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Ubuntu

Welcome to Ubuntu 18.04: Make yourself at GNOME. Cup of data-slurping dispute, anyone?

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GNOME
Ubuntu

Comment Ubuntu 18.04, launched last month, included a new Welcome application that runs the first time you boot into your new install. The Welcome app does several things, including offering to opt you out of Canonical's new data collection tool.

The tool also provides a quick overview of the new GNOME interface, and offers to set up Livepatch (for kernel patching without a reboot).

In my review I called the opt-out a ham-fisted decision, but did note that if Canonical wanted to actually gather data, opt-out was probably the best choice.

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Ubuntu: Ubuntu Unleashed, Technical Board, 'Edge', Xubuntu and More

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Ubuntu
  • Ubuntu Unleashed 2019 and other books presale discount
  • Call for nominations for the Technical Board

    The current 2-year term of the Technical Board is over, and it’s time for electing a new one. For the next two weeks (until 6 June 2018) we are collecting nominations, then our SABDFL will shortlist the candidates and confirm their candidacy with them, and finally the shortlist will be put to a vote by ~ubuntu-dev.

    Anyone from the Ubuntu community can nominate someone.

  • Decreasing the complexity of IoT adoption with Edge as a Service model

    Last week, much of the IoT industry descended on Santa Clara, California, for the annual IoT World trade show. One of the exhibitors present were Rigado who Canonical partnered with earlier this year to deploy Ubuntu Core on their IoT gateways primarily targeted at commercial applications such as smart lighting and asset tracking. Rigado used IoT World as an opportunity to discuss the launch of Cascade, their new ‘Edge as a Service’ proposition, for commercial IoT.

    Cascade, which is offered as a simple monthly subscription, enables companies to focus on their business and what generates revenue rather than expending effort and resource dedicated to managing the infrastructure behind it. With many organisations looking at ways they can benefit from adopting IoT while removing perceived barriers, Cascade offers a low-risk, low-cost entry which in turn enables project teams to benefit from reduced development, support and no upfront hardware costs. The end result is a quicker path to IoT deployment and resulting ROI.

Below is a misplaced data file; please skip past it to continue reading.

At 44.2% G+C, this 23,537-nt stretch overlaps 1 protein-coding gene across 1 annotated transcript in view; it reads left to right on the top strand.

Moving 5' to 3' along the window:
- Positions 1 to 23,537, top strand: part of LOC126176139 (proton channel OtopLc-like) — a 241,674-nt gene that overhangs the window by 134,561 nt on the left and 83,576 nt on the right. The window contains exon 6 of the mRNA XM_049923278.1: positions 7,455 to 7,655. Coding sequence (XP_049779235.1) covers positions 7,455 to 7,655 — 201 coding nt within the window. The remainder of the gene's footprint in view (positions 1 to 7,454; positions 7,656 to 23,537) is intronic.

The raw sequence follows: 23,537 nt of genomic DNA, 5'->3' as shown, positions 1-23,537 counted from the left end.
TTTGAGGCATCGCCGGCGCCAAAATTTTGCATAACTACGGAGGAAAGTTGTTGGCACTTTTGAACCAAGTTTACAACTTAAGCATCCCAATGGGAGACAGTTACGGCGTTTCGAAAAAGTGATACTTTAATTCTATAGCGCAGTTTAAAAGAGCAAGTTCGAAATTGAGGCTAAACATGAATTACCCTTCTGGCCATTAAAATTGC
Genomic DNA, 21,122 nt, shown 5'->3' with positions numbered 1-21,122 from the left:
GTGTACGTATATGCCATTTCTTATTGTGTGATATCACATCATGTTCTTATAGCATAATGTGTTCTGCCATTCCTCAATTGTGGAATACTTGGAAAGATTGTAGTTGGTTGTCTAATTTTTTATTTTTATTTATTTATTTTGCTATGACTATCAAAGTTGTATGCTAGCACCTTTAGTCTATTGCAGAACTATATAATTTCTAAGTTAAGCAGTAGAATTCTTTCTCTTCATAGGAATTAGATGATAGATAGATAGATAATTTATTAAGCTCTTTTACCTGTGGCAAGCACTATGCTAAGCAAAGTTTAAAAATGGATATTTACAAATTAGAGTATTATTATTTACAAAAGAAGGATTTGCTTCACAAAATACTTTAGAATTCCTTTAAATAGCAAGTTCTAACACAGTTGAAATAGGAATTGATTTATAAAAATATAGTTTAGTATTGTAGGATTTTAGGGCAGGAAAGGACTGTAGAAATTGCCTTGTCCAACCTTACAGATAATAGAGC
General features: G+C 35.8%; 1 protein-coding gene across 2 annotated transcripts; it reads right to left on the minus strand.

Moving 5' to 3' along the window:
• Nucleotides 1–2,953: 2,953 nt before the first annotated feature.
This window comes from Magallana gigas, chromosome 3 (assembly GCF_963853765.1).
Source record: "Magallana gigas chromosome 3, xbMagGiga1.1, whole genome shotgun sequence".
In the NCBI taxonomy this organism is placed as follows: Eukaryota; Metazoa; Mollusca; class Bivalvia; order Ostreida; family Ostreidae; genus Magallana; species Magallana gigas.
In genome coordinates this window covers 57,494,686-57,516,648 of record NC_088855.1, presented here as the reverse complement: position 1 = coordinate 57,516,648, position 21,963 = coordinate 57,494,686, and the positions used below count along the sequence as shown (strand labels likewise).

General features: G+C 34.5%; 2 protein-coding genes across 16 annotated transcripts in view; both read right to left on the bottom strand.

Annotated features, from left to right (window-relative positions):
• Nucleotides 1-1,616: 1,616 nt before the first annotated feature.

• Xubuntu: New Wiki pages for Testers

    During the last few weeks of the 18.04 (Bionic Beaver) cycle, we had 2 people drop by in our development channel trying to respond to the call for testers from the Development and QA Teams.

    It quickly became apparent to me that I was having to repeat myself in order to make it “basic” enough for someone who had never tested for us, to understand what I was trying to put across.

    After pointing to the various resources we have, and other flavours use – it transpired that they both would have preferred something a bit easier to start with.

    So I asked them to write it for us all.

  • How to install Ubuntu Server 18.04
  • How To Install Firefox Beta in Ubuntu & Linux Mint

Smallest RK3399 hacker board yet ships at $129 with 4GB DDR4

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Android
Ubuntu

FriendlyElec has launched a 100 x 64mm, $129 “NanoPC-T4” SBC that runs Android or Linux on a Rockchip RK3399 with 4G DDR4, native GbE, WiFi-ac, DP, HDMI 2.0, 0 to 80℃ support, and M.2 and 40-pin expansion.

FriendlyElec has released its most powerful and priciest hacker board to date, which it promotes as being the smallest RK3399-based SBC on the market. The 100 x 64mm NanoPC-T4 opens with a $129 discount price with the default 4GB DDR4 and 16GB eMMC. Although that will likely rise in the coming months, it’s still priced in the middle range of open spec RK3399 SBCs.

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Ubuntu: Ubuntu 18.04 Install and First Look, Canonical and Trilio Deal, Ubuntu Server Development and Shuttleworth's Controversy

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Ubuntu
  • Ubuntu 18.04 Install and First Look

    The long anticipated Ubuntu 18.04 “Bionic Beaver” Long Term Support (LTS) release has arrived… Let’s install it and take a look around.

  • Canonical Managed Cloud adds data protection and recovery with Trilio

    Canonical and Trilio announced today a partnership agreement to deliver TrilioVault backup and recovery solutions as part of BootStack, Canonical’s fully managed OpenStack private cloud solution. TrilioVault will also be made available as an option to Ubuntu Advantage support customers. As a result, users already taking advantage of the Ubuntu platform for their OpenStack deployment now have seamless access to the only OpenStack-native data protection solution on the market.

    Together, the two companies are pushing the boundaries of enterprise OpenStack clouds to become increasingly easier to build, simpler to manage, and more reliable in the event of a disaster.

  • Ubuntu Server development summary – 22 May 2018
  • Ubuntu's Shuttleworth Creates Controversy with OpenStack Summit Vancouver Keynote

    The OpenStack Foundation is facing a bit of drama and controversy as it deals with issues related to a keynote delivered by Ubuntu Linux founder, Mark Shuttleworth at the OpenStack Summit here on May 21.

    Typically the OpenStack Foundation posts videos of all its session online within 24 hours, but with the Shuttleworth keynote, the video was apparently posted and then promptly removed. During his keynote, Shuttleworth took direct aim at his OpenStack competitor Red Hat, which apparently made some people in the OpenStack Summit community uncomfortable.